Living part time in both Boulder, Colorado and Tiruvannamalai, South India presents challenges in a number of ways. For many months out of the year, I don't see my husband as he is based in India to write about what he loves. When I am in India, I miss the connection with my twenty-something daughters who tend to call me on a daily basis when I am in Boulder. Skype has been our friend for these past few years but it's just not the same thing as sitting down to a meal or drinking a cup of coffee with those you love.

It's Springtime in the Rockies right now and the days have been chilly and blustery. We read the weather reports from Tiruvannamalai and receive emails from friends there telling us of the extremely hot weather and lack of water for the plants and trees that grow around our house there. The level of the well where we get our water is very low for this time of year and the monsoons are far off.
Mt. Audobon, Indian Peaks Wilderness Area, Colorado

We were in Indian Peaks Wilderness area snow shoeing last weekend and the 4-5 feet of snow in the mountains was beautiful and becoming more of a Spring slush. I kept thinking how nice it would be to be able to transport some of the melting snow to the thirsty trees and plants in Tiruvannamalai as they wait patiently for the monsoons to arrive.

Friday, 18 April 2014

Sipping Chai and Snow Shoeing

Again, apologies, apologies! I am back in Boulder, Colorado after another long lapse of postings.

I won't make excuses. Suffice it to say that I have been working and enduring the long winter this year in this part of the world.

David has arrived for a 2 month visit to escape the South Indian heat. It must be a bit of a shock to him. I spent the past two summers in India and the heat was unbearable some days. Napping was a must because my brain wouldn't work after the temperature reached 95 degrees in the house and 107 outside. I am not a fan of Indian summers.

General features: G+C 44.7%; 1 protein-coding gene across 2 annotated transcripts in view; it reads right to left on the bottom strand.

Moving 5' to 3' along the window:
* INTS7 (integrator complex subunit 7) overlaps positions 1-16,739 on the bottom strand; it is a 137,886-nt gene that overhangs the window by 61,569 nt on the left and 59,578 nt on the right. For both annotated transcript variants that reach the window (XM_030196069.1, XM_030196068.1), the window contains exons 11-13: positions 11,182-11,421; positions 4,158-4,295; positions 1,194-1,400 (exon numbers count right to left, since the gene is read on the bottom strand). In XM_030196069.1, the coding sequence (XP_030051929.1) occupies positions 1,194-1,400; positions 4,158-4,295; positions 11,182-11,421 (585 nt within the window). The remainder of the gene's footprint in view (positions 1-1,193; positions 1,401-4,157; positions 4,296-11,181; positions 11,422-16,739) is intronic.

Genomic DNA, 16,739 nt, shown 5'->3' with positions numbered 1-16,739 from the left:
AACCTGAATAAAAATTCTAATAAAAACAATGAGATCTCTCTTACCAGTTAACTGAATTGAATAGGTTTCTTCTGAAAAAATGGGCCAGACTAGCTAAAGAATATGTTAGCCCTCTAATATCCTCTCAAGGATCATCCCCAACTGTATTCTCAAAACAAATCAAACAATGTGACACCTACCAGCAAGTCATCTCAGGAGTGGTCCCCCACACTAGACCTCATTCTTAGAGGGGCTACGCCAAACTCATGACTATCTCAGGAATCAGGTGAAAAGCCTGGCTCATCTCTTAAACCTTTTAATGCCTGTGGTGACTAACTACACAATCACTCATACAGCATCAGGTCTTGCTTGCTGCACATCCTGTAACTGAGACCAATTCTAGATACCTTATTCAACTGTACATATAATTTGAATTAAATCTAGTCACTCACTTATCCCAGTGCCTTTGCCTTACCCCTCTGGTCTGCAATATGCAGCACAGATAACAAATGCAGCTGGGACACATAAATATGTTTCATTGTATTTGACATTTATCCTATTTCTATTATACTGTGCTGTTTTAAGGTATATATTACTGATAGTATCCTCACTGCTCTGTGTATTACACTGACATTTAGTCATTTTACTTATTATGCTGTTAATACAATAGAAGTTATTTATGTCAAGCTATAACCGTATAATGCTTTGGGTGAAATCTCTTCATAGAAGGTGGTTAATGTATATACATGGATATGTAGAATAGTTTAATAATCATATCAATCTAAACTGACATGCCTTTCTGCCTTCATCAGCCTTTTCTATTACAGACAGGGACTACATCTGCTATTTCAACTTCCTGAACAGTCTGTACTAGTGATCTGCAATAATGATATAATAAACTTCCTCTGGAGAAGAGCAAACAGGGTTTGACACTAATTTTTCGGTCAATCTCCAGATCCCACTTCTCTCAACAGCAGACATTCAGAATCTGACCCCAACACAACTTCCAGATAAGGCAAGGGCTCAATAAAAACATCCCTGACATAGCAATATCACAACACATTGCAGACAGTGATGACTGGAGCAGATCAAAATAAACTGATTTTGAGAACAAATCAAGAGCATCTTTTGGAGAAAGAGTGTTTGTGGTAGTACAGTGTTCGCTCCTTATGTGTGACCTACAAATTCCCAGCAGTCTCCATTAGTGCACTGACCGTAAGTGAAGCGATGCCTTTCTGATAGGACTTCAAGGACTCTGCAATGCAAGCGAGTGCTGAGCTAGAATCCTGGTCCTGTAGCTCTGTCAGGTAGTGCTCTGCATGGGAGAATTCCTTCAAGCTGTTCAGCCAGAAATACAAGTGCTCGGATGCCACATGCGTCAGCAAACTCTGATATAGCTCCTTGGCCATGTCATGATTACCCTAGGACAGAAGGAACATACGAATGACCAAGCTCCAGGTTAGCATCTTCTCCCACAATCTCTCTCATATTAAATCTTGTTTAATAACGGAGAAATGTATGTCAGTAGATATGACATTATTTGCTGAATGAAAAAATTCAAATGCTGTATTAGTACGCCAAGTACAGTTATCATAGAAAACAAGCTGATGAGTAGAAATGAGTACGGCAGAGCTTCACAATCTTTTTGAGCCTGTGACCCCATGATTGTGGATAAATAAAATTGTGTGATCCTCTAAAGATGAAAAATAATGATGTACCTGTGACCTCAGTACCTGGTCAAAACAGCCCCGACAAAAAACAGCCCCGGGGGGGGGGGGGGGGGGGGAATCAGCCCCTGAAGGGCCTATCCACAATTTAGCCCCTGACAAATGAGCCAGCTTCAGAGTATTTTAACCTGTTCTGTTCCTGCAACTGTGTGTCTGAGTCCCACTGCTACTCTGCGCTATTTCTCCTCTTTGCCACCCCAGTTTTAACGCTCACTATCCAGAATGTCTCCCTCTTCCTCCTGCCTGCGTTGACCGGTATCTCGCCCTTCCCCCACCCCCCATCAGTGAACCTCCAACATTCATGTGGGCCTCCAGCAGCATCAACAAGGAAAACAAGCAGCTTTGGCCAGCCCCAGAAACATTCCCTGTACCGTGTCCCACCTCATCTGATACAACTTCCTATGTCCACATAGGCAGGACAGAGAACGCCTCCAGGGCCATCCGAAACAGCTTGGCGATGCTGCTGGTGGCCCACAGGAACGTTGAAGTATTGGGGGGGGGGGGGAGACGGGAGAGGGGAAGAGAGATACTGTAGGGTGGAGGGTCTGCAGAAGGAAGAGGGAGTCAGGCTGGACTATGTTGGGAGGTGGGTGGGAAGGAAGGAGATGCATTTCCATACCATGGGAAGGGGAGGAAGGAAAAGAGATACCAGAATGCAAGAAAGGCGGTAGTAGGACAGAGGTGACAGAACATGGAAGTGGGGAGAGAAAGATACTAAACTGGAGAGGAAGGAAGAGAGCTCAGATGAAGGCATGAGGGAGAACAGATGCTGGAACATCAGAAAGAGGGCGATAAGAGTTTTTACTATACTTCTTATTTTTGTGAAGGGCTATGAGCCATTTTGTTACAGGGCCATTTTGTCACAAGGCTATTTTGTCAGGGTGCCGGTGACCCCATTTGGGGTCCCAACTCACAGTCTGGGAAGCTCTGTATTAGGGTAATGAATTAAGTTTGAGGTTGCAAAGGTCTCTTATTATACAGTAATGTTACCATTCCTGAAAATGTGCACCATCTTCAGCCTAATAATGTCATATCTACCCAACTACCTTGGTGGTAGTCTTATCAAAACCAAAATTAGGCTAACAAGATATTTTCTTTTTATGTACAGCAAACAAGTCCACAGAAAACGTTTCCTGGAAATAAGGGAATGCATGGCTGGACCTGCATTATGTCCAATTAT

Tomorrow we leave for the snowy Colorado mountains to snow shoe and see the winter wonderland at 10,000 feet. I hope to be sipping chai and a cold microbrew at 10,000 feet. More to come.

Sunday, 16 February 2014

Elvis the Great

It's hard to lose a beloved pet and even harder when you are 12,000 miles away. My Jack Russell terrier named Elvis died over the weekend in Boulder, Colorado. He was being looked after lovingly by my younger sister since I have been living in India, off and on, the past few years. Elvis was nearly 15 years old and had such a wonderful personality. He died of old age and will be sorely missed. Pets are such a great part of our lives but when they die, they leave such a sad void. RIP, Elvis!! We will miss you~

Monday, 10 February 2014

Return to Tiruvannamalai

Chalk design (kolam) outside of a neighbor's home in Tiruvannamalai
After eight months away, I am back at our home in Tiruvannamalai. The weather is pleasant, the rice fields are vibrantly green and our dogs are happy to see me. My new job is allowing me to telecommute this month from Tiru so although this is a working holiday, it is a painless way to work.

The good thing about traveling between the US and India while working is that I can take advantage of my jet lag and work in the wee small hours of the morning and be pretty much done with my work day when my husband, David, wakes up. The down side is falling asleep at 4 pm, but that will all straighten itself out in another few days.

It has taken me a few days to get back into the simple pace of life here. I was frantically trying to beat the latest snow storm out of Boulder about 10 days ago and doing errands in the sub-zero weather. That all seems like a distant memory now. It's 3 am in South India as I write this now, so more when I am on a better sleep schedule.